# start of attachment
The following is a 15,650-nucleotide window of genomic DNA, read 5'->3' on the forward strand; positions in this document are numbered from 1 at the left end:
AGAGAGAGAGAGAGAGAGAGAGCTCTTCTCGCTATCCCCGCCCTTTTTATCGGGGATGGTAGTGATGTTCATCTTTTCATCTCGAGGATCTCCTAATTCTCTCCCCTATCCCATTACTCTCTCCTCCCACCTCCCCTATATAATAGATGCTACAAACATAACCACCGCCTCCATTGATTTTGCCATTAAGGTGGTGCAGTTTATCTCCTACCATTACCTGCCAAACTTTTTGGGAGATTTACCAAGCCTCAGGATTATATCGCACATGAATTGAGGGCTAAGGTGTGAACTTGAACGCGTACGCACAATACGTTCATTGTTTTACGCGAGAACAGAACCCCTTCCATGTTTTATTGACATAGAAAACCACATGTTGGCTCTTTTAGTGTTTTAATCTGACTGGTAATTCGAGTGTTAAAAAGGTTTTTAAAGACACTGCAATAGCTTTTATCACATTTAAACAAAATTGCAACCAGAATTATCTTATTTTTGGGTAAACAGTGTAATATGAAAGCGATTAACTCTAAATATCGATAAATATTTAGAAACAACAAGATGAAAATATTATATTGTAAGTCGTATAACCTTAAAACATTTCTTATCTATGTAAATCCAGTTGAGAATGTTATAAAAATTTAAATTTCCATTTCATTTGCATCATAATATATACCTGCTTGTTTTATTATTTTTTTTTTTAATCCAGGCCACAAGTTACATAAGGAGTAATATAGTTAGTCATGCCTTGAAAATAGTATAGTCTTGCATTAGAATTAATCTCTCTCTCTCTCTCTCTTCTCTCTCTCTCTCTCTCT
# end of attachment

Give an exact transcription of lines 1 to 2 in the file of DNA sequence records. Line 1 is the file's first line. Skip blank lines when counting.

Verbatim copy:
The following is a 15,650-nucleotide window of genomic DNA, read 5'->3' on the forward strand; positions in this document are numbered from 1 at the left end:
AGAGAGAGAGAGAGAGAGAGAGCTCTTCTCGCTATCCCCGCCCTTTTTATCGGGGATGGTAGTGATGTTCATCTTTTCATCTCGAGGATCTCCTAATTCTCTCCCCTATCCCATTACTCTCTCCTCCCACCTCCCCTATATAATAGATGCTACAAACATAACCACCGCCTCCATTGATTTTGCCATTAAGGTGGTGCAGTTTATCTCCTACCATTACCTGCCAAACTTTTTGGGAGATTTACCAAGCCTCAGGATTATATCGCACATGAATTGAGGGCTAAGGTGTGAACTTGAACGCGTACGCACAATACGTTCATTGTTTTACGCGAGAACAGAACCCCTTCCATGTTTTATTGACATAGAAAACCACATGTTGGCTCTTTTAGTGTTTTAATCTGACTGGTAATTCGAGTGTTAAAAAGGTTTTTAAAGACACTGCAATAGCTTTTATCACATTTAAACAAAATTGCAACCAGAATTATCTTATTTTTGGGTAAACAGTGTAATATGAAAGCGATTAACTCTAAATATCGATAAATATTTAGAAACAACAAGATGAAAATATTATATTGTAAGTCGTATAACCTTAAAACATTTCTTATCTATGTAAATCCAGTTGAGAATGTTATAAAAATTTAAATTTCCATTTCATTTGCATCATAATATATACCTGCTTGTTTTATTATTTTTTTTTTTAATCCAGGCCACAAGTTACATAAGGAGTAATATAGTTAGTCATGCCTTGAAAATAGTATAGTCTTGCATTAGAATTAATCTCTCTCTCTCTCTCTCTTCTCTCTCTCTCTCTCTCT